According to the firm’s new interim CEO, the delay is not being caused by problems with its electric sedan, and that former CEO Kevin Czinger “remains an important part of this company.” So, why the delay, and why no specific launch date? This is not a good sign, especially because if Coda wanted a chance at survival it had to get into the market before the major OEMs. A year from now, Nissan and Chevy will be battling for EV customers, and Ford will just be launching its Focus EV. The window of opportunity for a marginal player to sell a $45k electrified Chinese sedan in any numbers will have passed.
When is it a good time for a CEO to step down from an automotive company? This year we’ve already learned that ditching mere months before a major IPO was not a great move for GM CEO Ed Whitacre. But that surprise drop-out may just have been topped by CODA Automotive’s Kevin Czinger, who just resigned a month before his firm starts sales of its very first vehicle. The firm is in the midst of its pre-sales marketing, and is also currently pursuing $125m in financing from Morgan Stanley and others, making this a highly unusual time for a CEO to leave. Czinger, a Goldman Sachs alum, was crucial in bringing investments to CODA from other Goldman alums, including former Treasury boss Hank Paulson and John Bryson. Czinger will stay on as an adviser to the firm, as co-chairman Steve Heller will take over as interim CEO and COO. Earlier this year, Czinger called the CEO position his “dream job” (see video above). (Read More…)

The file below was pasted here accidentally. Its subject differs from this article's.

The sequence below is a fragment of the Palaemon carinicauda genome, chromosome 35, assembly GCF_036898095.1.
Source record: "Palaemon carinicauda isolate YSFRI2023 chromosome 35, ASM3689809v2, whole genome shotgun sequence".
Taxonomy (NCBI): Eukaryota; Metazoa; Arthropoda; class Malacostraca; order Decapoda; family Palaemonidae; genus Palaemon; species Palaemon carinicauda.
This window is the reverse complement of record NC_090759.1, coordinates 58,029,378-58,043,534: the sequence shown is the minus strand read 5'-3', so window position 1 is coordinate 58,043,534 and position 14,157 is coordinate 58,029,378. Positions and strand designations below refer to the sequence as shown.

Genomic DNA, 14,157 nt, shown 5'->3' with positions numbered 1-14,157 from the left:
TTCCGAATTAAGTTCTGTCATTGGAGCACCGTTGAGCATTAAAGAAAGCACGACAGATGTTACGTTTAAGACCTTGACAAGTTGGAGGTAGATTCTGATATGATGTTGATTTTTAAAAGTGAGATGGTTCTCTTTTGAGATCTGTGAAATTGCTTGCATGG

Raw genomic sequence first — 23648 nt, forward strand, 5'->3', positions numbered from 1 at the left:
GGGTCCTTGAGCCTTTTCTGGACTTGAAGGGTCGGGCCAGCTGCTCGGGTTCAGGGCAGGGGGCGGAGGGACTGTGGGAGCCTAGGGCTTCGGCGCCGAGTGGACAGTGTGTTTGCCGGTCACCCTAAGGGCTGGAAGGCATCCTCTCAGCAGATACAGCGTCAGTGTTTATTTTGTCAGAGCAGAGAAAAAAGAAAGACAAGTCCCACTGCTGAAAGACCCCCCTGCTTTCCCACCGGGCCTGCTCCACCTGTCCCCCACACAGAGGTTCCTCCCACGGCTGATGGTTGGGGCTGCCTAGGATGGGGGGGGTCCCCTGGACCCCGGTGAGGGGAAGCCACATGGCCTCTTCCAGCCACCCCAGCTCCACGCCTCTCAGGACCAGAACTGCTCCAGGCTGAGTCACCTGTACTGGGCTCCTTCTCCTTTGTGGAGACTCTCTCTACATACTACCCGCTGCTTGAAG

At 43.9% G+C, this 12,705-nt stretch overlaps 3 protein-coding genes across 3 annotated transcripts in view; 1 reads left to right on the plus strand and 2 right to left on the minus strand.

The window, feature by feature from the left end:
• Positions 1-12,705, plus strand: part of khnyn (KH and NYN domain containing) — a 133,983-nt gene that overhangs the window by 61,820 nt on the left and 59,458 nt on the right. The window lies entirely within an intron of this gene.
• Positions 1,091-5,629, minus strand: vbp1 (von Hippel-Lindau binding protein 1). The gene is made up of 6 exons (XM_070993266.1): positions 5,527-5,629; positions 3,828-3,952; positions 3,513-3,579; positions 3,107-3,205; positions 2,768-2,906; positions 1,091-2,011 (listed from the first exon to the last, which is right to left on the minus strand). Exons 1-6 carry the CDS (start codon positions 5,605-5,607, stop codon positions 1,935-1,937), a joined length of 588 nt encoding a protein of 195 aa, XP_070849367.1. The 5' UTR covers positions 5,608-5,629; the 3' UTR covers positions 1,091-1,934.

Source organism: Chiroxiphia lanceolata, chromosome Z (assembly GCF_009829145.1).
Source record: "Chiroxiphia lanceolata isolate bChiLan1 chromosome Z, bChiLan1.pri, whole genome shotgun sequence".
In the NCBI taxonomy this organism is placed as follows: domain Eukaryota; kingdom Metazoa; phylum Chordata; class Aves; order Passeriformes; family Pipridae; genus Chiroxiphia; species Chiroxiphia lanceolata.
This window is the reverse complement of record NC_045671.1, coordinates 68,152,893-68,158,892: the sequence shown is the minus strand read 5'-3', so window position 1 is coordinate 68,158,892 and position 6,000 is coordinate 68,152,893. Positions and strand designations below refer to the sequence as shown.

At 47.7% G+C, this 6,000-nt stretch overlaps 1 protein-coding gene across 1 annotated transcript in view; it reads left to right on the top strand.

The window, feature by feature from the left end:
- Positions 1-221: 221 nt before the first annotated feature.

As with most EVs, we knew about the CODA EV for a long time before a price was ever trotted out (the car was first mooted as the Miles XS500, and was scheduled for a 2009 launch before reality struck). And even before we knew the price, we reckoned that a Chinese-built sedan with Chinese battery cells thrown into it in Southern California would face its fair share of challenges. Now that the CODA EV has been priced at $44,900 (full specs here), we’re certain of it. Of course, Federal tax breaks bring the CODA down to $37,400, and a further California incentive could bring it as low as $32,400, or about $400 less than a Nissan Leaf… before tax breaks. Why would anyone pay $12,000 more for a Chinese fly-by-night when they could have a Nissan? CODA CEO Kevin Czinger tells Automotive News [sub] that
Price is not a decisive factor in the sale of electric cars. I think the 40 percent additional range, and 40 percent additional battery energy with all-season thermal management, is the decisive factor
Unfortunately, his basic premise is wrong. A Financial Times [sub]/Neilsen poll shows that three quarters of American consumers would buy an EV, but that 65 percent would only buy one if it cost the same as a gas car. Meanwhile, $45k still buys a lot of gas-powered car, and most major OEMs will have EVs on the market soon. We give CODA about two years .
The core consumers would be interested in technology and kind of early adopters